I Find Your Lack Of Grammar Disturbing…

grammarBad spelling and grammar on the internet irritate me, but I’m not a grammar nazi. I just think our superior race should make the ultimate sacrifice for the language of the fatherland.

No, seriously. I do get annoyed, by sloppy, careless use of English, in the same way as I get annoyed by bad driving, or badly-designed products. Communicating in English is a skill, but a simple one that’s within the capabilities of almost everyone to carry out accurately. People who do it badly just aren’t trying.

Perhaps the most abused speck on your computer screen is the apostrophe. The main rules for using it are basic and simple, but many people still get it wrong. Two purposes: (1) to show possession and (2) to indicate omitted letters. And that’s it.

In fact, although I haven’t looked this up and could be wrong, I suspect that the two uses have the same origin. If you look at 16th century music, you might see, in the language of the time, titles such as “Mr. Brown, His Galliard”, which isn’t far from “Mr. Brown’s Galliard”.

I admit that there is one minor trap in the possessive pronouns, “his” and “its” (but not “her”) which are words in themselves and don’t need apostrophes. Because we also have “it is” contracted to “it’s”, the simple-minded can get confused, although it takes real determination to write “hi’s car” (but I have seen it done).

Sometimes I suggest that if you aren’t sure when to use an apostrophe, then don’t. You’ll be wrong some of the time, of course; but less often than if you pepper them in willy-nilly.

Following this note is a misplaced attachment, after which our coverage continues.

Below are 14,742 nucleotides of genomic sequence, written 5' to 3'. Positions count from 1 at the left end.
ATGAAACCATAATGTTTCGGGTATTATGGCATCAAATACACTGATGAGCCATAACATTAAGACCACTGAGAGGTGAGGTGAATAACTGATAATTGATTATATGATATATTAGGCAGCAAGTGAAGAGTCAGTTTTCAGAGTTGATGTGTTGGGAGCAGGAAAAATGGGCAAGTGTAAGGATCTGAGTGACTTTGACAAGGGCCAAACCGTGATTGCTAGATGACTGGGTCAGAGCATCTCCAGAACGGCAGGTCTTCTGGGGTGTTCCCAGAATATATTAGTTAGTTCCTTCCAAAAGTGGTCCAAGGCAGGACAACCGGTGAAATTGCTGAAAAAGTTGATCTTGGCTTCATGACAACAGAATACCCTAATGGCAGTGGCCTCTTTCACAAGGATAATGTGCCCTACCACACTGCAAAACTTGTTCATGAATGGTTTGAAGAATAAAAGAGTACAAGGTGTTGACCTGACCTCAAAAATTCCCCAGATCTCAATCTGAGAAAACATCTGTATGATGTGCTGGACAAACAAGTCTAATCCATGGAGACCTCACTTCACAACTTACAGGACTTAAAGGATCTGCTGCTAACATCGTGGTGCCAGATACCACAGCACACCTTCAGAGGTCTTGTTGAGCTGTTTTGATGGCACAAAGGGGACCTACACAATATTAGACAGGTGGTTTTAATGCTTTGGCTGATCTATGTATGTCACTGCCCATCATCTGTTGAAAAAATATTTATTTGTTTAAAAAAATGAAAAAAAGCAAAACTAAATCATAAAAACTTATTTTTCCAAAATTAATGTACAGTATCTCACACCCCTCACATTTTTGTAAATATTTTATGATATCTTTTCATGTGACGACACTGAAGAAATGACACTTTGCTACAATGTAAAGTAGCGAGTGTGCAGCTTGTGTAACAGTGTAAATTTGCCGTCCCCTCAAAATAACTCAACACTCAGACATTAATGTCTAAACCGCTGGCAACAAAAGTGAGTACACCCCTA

The other day I saw some internet English creep into the BBC’s news ticker at the bottom of their News 24 programme. It said that the Greek mainstream parties would “loose” support in the election. Given that “to loose” actually can be a verb, but means something like “to set free”, a strict interpretation of the statement leaves the mind-boggling. But some people would probably read “loose the dogs!” and wonder about finding them again.

It’s true that “lose” is an anomaly in English, since other words spelled similarly, “hose” or “pose”, say, don’t rhyme with it. But then, on that basis, you should know that “loose” rhymes with “noose” and “goose”. Really, for phonetic accuracy, “lose” should be spelled “looze” or “luze”, but I suppose there’s a kind of conservatism in English spelling that keeps “lose” consistent with “loss” and “lost”.

Of course, some people don’t bother to spell at all. Do you remember “text-speak”? I think it was an early 1990s fad, when SMS was first introduced and entering text was slow and cumbersome. I do think that the first person to think of using “M8”, derived from “m-eight” to mean “mate”, was creative and original. But now that our phones often have full keyboards, and in any case, automatically complete English words*, there’s no place for text-speak in phone messaging. It just makes the message harder to type and harder to read.

It’s that latter fact that makes it so objectionable in other contexts. When you learn to read, you soon get past the stage of assembling individual letters into a word — “SEE AH TEE: CAT!” — and perceive words as a unit. Experienced readers then progress to recognising entire phrases all at once. Certainly, when I find a construction like “2mro” (for “tomorrow”) in a piece of text, I get the sensation of stumbling, and the smooth flow of reading is disrupted.

It’s really all about good manners. Putting someone else to unnecessary trouble isn’t polite, so be nice. Write nice.

* although with the iPhone, often not the one you meant. See http://www.damnyouautocorrect.com/


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